But what's so bad about sitting around? You can learn a lot sitting behind a desk, mining the papers for interesting factual nuggets, reading political commentary from every perspective, poring through books and reports, and using the Nexis database to compile enormous stacks of newspaper stories. Most journalists scorn this kind of research because they're obsessed with uncovering new facts, not synthesizing them. NBC News spent an entire day bragging about the fact that Andrea Mitchell reported the John Edwards veep pick an hour and a half before the campaign announced it. But such "accomplishments" pale alongside the perceptual errors that come from an addiction to campaign-trail reporting. The national press corps spent the better part of 1999 and 2000 insisting that George W. Bush was a centrist, because he kept repeating slogans that suggested as much. Reporters could have avoided this misinterpretation had they spent less time following Bush around the country and more time sitting at their desks doing Nexis searches, where they could have unearthed old Bush quotes like this one from 1996: "The Republican Party must put a compassionate face on a conservative philosophy." Surely that would have told them more about how Bush was actually planning to govern than the number of times he described himself as "compassionate" or was filmed with black or Hispanic children.
Part of the problem is that journalism terminology glorifies "shoe-leather reporting," whereby you pound the pavement so often you wear out the soles of your shoes. Yet there's no widely used term of approbation for the other kind of reporting. For this very reason, my New Republic colleague Franklin Foer and I decided a few years ago to coin a phrase: ass-welt reporting. It means you've sat in your chair for so long reading books and documents that you've worn a welt the shape of your backside into your chair. I'm not saying that every news story could be reported without leaving one's desk. (Bernstein: "Woodward, look! I found a clip from 1971 in which President Nixon tells the Omaha WorldHerald he plans to order his goons to break into Democratic headquarters in the Watergate Hotel!" Woodward: "I'll cancel that meeting with Deep Throat.") I'm simply saying that, sometimes, laziness can be the better part of valor.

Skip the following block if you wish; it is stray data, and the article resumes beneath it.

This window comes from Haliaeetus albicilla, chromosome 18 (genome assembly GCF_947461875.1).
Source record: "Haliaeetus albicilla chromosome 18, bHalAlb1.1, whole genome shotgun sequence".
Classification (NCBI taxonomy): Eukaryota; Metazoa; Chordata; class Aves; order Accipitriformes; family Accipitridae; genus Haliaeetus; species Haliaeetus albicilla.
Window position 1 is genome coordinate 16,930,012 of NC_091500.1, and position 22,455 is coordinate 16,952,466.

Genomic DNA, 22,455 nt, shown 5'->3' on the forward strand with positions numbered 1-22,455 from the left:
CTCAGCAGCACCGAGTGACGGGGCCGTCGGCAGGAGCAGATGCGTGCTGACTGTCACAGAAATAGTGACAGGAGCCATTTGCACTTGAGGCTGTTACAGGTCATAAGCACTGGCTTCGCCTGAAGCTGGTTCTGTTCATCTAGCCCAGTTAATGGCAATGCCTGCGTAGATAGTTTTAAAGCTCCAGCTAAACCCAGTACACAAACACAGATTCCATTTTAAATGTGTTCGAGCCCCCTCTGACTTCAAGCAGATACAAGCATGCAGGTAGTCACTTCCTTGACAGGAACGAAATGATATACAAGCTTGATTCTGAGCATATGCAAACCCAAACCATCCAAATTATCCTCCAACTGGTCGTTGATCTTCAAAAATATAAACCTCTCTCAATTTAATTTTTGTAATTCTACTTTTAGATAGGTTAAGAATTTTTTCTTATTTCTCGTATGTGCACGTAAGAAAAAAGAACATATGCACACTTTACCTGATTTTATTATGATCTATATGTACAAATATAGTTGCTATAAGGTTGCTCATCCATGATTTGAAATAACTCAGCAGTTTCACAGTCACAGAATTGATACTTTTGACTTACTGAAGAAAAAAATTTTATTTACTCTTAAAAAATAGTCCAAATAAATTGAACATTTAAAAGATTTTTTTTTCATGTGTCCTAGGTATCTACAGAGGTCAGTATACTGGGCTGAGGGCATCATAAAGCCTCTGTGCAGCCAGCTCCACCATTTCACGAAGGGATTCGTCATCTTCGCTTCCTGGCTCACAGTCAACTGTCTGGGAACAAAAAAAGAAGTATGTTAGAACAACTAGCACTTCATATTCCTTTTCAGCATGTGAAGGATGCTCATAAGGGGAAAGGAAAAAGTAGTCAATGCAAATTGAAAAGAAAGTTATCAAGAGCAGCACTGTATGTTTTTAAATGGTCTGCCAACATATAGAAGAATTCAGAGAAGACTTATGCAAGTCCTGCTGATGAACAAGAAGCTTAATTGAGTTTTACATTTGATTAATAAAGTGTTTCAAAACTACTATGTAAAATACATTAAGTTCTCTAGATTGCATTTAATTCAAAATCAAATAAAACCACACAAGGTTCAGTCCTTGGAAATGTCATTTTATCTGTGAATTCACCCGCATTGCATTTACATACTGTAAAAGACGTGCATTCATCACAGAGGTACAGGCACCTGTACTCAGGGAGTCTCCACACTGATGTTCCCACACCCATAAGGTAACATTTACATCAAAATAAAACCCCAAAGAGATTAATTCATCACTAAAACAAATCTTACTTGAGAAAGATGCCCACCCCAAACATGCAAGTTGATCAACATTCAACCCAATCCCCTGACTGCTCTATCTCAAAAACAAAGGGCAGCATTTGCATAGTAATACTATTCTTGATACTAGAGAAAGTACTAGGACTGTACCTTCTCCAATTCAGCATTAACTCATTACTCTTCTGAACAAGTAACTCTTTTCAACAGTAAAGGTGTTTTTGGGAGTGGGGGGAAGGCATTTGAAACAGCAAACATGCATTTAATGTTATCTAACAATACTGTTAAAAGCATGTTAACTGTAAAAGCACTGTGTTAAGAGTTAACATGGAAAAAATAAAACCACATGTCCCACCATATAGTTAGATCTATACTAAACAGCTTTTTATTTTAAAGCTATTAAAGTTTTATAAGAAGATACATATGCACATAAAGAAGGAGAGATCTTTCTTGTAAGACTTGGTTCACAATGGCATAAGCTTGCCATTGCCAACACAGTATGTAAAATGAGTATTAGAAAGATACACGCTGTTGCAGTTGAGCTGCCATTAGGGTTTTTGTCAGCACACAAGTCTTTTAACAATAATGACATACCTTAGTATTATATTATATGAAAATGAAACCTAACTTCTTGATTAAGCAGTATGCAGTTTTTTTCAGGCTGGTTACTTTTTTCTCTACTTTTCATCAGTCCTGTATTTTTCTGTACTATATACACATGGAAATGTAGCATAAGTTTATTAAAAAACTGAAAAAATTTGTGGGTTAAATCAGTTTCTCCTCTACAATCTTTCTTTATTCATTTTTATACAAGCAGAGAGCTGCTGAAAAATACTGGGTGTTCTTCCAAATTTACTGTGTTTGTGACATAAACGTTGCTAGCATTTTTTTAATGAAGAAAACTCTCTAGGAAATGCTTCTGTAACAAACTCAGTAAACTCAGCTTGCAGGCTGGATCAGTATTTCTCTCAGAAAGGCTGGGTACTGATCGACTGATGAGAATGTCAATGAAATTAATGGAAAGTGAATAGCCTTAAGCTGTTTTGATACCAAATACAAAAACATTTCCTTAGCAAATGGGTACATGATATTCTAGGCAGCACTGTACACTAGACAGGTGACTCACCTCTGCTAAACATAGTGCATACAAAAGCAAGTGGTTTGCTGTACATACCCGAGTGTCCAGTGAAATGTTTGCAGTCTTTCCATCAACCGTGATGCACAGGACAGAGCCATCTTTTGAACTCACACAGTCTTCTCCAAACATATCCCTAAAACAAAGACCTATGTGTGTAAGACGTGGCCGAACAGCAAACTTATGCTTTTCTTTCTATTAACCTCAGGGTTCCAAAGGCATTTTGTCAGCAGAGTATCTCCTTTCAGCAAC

Case in point. Earlier this year, The Washington Post Magazine published an interview with "Meet the Press" honcho Tim Russert. The premise was that the Post would give Russert a dose of his own medicine, ambushing him with his own quotes. The reporter cleverly juxtaposed Russert's deferential interview with President Bush alongside his snarling interview with Howard Dean. But Russert was ready, saying he had "a sense you may have asked this." The surprised Post interviewer interjected, "You researched the possibilities of my question in advance?" Russert then explained, "When you called `Meet the Press' and asked for the Howard Dean transcript and the George Bush transcript, I said, `I see where he's going.'" The lesson here is that ambush interviews work better when you don't ask the guy you're ambushing for the incriminating quotes in advance, especially when they could be found by a 30-second Nexis search. Indeed, I see this incident as a case study in the need for reporters to avoid human contact unless absolutely necessary. It's my expert grasp of such journalistic skills that no doubt led my editor to conclude I was far too valuable to send to Boston.
Jonathan Chait is a senior editor at The New Republic.